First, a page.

Australian organisations sleep walking into non-compliance as new privacy laws come into force
Monday 3 March 2014 — Many organisations will not be fully compliant with the new privacy laws which come into force on March 12 and are ill-prepared for the implications, EY said today.
EY Risk Partner Charlie Offer said that organisations have not historically had the regulatory pressure to keep their privacy practices up to date and are likely to be caught short by the increased powers of the Office of the Australian Information Commissioner (OAIC).
“If you haven’t started preparing, start now,” Mr Offer said.
“The Commissioner will have ACCC-like powers to launch investigations that will potentially result in fines of up to $1.7 million.
“However, the negative publicity resulting from an investigation will be far more significant in terms of reputational damage and loss of customer trust.
“Investigations can be launched without a complaint or even any suspicion of wrong doing.
“This contrasts with the current situation where an investigation requires a complaint and is then limited to looking at that complaint only.”
The OAIC is responsible for monitoring compliance with the new legislation but has limited resources to perform audits and in-depth investigations.
Mr Offer believes that the Commissioner will seek to make examples of those who cannot demonstrate how compliance has been achieved, which is a key requirement under the new regime.
“The Commissioner can bang on the door and demand that you demonstrate how you have achieved compliance; if you can’t then you are in breach.
“The important point is that it will be much more efficient for the Commissioner to demand evidence of compliance than to spend time investigating and proving non-compliance,” Mr Offer said.
The Commissioner has stated that the new requirements represent only incremental changes to the current regime and that he will be unsympathetic to breaches identified by an investigation given all organisations should already be compliant.
Mr Offer said that the Commissioner is significantly underestimating the remedial work many organisations need to do.
“We see a large number of organisations where privacy compliance initiatives have been leapfrogged by the explosion in the collection of personal information and the proliferation of this data internally and to third parties,” Mr Offer said.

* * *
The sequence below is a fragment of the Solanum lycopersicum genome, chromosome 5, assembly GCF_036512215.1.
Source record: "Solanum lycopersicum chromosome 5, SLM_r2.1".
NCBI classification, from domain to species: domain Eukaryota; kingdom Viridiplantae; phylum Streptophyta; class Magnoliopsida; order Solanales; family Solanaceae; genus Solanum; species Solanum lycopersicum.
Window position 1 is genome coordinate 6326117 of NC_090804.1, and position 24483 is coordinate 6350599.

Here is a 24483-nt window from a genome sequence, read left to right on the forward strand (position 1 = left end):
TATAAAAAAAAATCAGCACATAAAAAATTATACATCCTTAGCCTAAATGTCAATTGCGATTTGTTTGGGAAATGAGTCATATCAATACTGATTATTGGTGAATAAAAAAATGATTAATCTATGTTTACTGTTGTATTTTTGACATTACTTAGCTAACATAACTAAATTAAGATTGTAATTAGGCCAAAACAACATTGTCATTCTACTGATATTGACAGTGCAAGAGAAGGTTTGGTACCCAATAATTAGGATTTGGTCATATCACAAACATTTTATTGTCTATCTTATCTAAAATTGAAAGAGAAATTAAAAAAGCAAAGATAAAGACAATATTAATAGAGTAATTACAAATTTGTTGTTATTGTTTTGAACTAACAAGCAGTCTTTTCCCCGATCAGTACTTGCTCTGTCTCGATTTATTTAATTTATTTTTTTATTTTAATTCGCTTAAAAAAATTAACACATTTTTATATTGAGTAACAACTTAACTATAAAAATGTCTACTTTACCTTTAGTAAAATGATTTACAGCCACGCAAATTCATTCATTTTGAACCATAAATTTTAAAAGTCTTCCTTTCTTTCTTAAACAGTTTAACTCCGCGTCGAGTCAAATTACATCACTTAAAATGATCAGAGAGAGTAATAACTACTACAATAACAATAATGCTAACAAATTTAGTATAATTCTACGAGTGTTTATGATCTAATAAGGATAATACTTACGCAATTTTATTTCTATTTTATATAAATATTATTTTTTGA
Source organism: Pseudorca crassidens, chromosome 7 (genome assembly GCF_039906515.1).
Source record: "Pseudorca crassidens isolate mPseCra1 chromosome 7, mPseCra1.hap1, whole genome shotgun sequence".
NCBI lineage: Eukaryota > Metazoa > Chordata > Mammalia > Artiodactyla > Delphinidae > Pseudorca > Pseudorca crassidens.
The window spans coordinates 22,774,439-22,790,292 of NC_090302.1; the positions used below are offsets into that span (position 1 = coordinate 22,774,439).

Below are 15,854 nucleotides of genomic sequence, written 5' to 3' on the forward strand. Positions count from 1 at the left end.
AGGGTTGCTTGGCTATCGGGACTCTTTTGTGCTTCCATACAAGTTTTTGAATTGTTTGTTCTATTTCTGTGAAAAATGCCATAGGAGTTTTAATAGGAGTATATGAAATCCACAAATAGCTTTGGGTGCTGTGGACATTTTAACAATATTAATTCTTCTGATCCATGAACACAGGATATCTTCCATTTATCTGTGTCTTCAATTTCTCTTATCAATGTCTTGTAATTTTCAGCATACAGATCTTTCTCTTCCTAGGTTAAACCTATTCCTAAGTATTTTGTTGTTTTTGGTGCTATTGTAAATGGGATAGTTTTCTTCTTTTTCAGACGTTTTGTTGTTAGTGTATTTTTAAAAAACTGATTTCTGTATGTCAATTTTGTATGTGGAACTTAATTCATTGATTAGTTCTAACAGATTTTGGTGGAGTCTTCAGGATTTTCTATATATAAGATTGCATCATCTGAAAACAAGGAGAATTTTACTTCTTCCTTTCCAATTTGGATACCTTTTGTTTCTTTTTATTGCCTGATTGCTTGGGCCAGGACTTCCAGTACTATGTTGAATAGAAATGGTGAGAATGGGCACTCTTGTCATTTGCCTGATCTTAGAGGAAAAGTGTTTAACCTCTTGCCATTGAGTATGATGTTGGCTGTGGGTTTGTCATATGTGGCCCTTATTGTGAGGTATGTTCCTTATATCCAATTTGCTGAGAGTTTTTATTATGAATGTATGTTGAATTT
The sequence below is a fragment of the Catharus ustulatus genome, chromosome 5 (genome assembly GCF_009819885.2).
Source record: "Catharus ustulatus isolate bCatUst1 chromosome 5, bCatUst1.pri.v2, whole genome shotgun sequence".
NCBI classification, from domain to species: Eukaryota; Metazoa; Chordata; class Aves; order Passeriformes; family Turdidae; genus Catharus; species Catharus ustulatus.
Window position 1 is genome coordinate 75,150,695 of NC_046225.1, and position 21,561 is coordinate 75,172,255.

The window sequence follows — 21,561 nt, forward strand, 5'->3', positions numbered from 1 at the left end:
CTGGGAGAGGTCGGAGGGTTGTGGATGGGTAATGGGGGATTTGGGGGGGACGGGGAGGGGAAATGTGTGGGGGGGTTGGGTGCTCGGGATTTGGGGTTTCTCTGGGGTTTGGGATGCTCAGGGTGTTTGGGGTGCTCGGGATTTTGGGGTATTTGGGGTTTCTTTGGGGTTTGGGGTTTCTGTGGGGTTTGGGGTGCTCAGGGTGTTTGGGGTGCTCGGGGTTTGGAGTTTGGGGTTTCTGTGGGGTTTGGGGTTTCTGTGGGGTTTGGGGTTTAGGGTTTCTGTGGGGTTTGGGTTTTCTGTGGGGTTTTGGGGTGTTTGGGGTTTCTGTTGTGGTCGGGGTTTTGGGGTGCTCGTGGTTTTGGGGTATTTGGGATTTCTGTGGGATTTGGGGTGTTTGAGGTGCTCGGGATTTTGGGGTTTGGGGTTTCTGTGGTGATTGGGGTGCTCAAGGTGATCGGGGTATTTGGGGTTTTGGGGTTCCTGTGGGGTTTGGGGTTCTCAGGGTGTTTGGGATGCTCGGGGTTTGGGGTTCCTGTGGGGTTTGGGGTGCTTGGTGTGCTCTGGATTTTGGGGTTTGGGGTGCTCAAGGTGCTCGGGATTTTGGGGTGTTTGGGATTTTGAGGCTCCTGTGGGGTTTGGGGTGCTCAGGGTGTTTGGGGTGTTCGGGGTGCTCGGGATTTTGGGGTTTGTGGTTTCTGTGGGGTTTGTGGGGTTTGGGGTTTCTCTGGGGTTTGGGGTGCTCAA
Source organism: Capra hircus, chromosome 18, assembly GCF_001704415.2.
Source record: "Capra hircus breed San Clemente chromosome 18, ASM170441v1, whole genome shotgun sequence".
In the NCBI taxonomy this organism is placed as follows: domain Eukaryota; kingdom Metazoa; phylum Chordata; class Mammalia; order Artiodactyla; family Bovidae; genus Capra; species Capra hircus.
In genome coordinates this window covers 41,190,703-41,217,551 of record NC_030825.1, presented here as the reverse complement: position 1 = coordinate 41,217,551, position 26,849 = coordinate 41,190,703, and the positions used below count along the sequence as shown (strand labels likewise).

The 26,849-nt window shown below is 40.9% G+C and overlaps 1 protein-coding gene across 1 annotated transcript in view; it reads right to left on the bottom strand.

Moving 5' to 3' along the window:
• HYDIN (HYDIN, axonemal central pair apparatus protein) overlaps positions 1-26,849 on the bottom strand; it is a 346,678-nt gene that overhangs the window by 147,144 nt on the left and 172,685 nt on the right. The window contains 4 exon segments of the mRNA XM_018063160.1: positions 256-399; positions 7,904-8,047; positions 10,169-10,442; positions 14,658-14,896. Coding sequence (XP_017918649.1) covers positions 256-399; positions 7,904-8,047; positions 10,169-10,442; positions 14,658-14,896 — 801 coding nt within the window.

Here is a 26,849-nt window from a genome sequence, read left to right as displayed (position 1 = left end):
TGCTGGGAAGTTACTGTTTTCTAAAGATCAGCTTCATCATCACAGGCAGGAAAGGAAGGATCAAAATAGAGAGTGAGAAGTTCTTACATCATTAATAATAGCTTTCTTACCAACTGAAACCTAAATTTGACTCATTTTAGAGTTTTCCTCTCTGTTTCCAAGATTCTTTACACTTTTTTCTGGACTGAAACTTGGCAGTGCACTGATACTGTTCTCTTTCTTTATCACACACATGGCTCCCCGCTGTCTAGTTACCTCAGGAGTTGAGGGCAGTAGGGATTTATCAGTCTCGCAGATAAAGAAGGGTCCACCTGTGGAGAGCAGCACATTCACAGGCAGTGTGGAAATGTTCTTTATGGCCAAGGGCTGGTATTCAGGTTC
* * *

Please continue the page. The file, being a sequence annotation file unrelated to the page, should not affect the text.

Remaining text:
Who should care?
Higher risk industries that handle lots of customer information are likely to be initial targets of OAIC activity. These industries include telecommunications, utilities, financial services, and direct marketing.
Mr Offer also said that medium sized enterprises will likely be scrutinised more closely than the top end of town.
“If the Commissioner goes after the big players the action could get tied up in court and delay any definitive outcome – making mid-tier operations a more attractive target to help drive broader compliance,” Mr Offer said.
How should you prepare?
The number one way that organisations can prepare for the introduction of the new laws is to prepare a response plan for a potential request from the OAIC, a corporate customer or an individual.
The response plan should include documented evidence that:
- a program has been started to assess current practices around the use and handling of personal data and a plan to remediate where required.
- there is “tone from the top” support for the program, and involvement of all impacted roles: While privacy is a risk that needs to be effectively managed by the business, Legal, Compliance, IT, Marketing, and Risk/ Internal Audit may all have a role to play.
- frontline staff have been informed of the changes, and given pragmatic advice as to what the changes mean, and reminders of their privacy and security obligations.
“Organisations need to be aware that these changes are imminent and if they don’t act fast they risk feeling the wrath of a regulator looking to get some early runs on the board,” Mr Offer said.
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